Solar eclipse seen from space
People across Africa and Asia marvelled at the solar eclipse that took place on 15 January. At the same time it was being recorded from orbit – by ESA’s Sun-watching Proba-2.
The small satellite is demonstrating new space technologies but also hosts scientific instruments to monitor the Sun and space weather. Proba-2’s SWAP (Sun Watcher using APS detectors and imaging processing) instrument acquired the images used to produce this animation.
It is a miniaturised version of a similar instrument on the ESA/NASA SOHO observatory, but while SOHO produces a new image only around every quarter of an hour, SWAP can do so every minute.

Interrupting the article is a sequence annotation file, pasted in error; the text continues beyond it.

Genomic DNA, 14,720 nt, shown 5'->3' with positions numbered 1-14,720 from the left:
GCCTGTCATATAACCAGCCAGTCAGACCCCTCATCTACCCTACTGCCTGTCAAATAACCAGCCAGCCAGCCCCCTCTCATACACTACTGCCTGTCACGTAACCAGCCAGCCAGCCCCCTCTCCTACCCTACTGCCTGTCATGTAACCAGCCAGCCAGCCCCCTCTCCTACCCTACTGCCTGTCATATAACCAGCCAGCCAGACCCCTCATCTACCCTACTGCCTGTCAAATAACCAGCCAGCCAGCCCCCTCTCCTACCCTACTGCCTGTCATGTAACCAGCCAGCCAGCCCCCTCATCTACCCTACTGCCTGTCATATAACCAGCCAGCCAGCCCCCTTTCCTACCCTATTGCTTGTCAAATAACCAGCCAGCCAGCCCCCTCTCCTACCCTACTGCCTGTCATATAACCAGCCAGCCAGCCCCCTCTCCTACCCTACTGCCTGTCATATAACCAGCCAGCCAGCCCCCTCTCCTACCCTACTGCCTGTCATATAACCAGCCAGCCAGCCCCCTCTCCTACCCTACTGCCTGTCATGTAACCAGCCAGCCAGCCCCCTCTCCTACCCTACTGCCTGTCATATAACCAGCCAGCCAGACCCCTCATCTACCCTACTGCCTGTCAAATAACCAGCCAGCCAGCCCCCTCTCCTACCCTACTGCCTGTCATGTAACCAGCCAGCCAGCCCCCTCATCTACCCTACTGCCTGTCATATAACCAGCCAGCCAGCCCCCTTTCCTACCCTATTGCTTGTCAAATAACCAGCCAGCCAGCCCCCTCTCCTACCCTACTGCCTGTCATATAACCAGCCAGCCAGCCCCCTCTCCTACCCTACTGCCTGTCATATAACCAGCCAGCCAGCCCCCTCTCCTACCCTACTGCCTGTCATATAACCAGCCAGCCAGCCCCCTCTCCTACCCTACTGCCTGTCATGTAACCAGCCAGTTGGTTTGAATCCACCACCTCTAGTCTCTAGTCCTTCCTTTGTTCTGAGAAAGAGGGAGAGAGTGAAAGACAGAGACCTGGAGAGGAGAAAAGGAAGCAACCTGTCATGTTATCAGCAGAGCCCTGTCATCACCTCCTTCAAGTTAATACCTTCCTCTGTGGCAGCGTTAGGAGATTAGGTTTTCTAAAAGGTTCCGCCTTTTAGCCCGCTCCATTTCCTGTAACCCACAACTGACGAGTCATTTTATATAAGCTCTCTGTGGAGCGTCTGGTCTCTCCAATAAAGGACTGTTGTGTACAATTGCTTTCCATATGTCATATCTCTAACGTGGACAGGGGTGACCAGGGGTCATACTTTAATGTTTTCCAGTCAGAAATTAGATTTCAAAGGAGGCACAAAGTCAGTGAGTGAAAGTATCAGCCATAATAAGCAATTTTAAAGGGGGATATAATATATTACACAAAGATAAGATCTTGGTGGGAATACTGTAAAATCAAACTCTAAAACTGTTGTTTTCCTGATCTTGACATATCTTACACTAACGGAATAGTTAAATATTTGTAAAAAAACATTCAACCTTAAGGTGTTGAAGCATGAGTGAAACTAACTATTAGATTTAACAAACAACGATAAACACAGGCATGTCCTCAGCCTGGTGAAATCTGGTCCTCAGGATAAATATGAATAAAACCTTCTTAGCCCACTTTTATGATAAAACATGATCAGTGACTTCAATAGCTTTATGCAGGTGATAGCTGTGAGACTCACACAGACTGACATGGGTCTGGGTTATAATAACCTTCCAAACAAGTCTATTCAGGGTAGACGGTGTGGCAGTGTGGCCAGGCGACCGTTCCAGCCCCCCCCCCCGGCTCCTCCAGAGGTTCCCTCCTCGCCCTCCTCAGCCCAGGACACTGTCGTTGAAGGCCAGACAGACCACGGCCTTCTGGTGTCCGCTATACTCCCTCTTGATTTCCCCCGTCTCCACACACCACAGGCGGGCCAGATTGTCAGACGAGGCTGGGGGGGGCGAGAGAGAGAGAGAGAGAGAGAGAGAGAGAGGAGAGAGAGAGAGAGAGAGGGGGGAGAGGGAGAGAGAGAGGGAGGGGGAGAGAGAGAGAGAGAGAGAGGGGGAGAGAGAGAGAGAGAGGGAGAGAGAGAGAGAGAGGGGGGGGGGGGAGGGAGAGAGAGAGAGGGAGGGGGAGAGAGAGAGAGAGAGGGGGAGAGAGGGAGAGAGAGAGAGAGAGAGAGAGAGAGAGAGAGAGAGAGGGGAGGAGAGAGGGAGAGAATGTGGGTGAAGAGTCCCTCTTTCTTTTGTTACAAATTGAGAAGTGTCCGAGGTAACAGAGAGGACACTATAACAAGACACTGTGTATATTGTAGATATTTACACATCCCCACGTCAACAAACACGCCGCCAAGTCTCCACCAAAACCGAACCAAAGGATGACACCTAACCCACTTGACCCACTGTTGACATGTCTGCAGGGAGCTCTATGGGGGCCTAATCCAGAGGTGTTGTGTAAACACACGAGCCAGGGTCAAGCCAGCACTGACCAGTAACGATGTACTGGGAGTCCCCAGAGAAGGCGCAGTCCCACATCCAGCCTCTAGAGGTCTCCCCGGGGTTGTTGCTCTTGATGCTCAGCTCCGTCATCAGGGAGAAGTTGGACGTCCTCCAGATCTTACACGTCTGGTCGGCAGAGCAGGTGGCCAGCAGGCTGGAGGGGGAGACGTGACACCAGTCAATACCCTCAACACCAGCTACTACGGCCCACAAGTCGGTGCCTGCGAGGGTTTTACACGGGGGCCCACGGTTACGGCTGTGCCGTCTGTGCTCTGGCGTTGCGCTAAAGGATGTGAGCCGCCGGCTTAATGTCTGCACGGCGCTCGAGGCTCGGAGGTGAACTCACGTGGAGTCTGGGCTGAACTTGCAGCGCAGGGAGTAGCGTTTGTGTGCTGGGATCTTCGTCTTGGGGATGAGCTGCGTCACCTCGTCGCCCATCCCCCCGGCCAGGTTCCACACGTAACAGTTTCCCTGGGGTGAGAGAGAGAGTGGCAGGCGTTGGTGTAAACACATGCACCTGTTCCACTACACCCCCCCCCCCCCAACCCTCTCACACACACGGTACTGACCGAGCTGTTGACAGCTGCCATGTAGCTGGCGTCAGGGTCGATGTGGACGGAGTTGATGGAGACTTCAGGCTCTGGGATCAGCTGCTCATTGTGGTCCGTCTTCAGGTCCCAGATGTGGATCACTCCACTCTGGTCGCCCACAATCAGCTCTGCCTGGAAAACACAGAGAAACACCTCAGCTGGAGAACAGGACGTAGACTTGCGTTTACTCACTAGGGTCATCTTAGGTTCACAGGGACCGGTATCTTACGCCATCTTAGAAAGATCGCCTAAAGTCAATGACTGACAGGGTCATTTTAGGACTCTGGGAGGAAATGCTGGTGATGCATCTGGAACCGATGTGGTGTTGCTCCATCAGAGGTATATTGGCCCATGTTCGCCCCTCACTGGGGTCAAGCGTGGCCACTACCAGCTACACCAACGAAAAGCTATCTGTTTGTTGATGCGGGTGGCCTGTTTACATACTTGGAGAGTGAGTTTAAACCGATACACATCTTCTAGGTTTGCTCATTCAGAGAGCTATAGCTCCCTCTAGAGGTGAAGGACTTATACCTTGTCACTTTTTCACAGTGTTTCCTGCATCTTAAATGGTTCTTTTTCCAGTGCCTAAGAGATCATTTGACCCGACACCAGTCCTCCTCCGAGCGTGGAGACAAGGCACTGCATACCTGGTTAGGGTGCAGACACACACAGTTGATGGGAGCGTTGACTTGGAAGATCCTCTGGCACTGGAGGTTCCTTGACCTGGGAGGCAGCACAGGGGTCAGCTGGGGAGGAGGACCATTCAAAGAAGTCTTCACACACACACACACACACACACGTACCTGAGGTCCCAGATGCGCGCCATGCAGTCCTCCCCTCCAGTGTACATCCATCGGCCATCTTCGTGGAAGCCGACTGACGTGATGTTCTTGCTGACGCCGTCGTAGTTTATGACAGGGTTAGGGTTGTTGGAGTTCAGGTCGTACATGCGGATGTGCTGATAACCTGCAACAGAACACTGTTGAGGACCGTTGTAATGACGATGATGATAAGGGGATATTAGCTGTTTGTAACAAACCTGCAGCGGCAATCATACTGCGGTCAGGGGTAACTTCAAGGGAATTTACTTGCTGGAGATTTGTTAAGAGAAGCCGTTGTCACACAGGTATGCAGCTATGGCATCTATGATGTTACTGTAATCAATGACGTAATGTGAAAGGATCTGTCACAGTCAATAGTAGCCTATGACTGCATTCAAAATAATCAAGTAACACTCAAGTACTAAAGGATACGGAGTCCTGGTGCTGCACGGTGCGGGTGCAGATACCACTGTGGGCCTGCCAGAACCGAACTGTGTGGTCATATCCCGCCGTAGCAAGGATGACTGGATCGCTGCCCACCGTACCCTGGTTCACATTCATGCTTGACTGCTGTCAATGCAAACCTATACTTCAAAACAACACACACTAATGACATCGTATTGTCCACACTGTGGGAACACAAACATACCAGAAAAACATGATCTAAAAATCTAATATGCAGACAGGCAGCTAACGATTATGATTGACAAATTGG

The 15 January annular eclipse was the longest eclipse of the millennium so far, known as ‘annular’ because the outer part of the Sun's disc is left uncovered – the Moon being further away from Earth than during ‘total’ eclipses.
SOHO has never had the opportunity to witness a solar eclipse because it operates 1.5 million km from Earth in order to give it an uninterrupted view of the Sun. Proba-2 by comparison is in Earth orbit a scant 720 km away, giving the satellite a high probability of crossing the band of an eclipse as one occurs.
For the Royal Observatory of Belgium team overseeing SWAP, this initial eclipse sighting has been a useful means of assessing the instrument's optical performance and checking their orbital calculations while Proba-2 continues in its commissioning phase.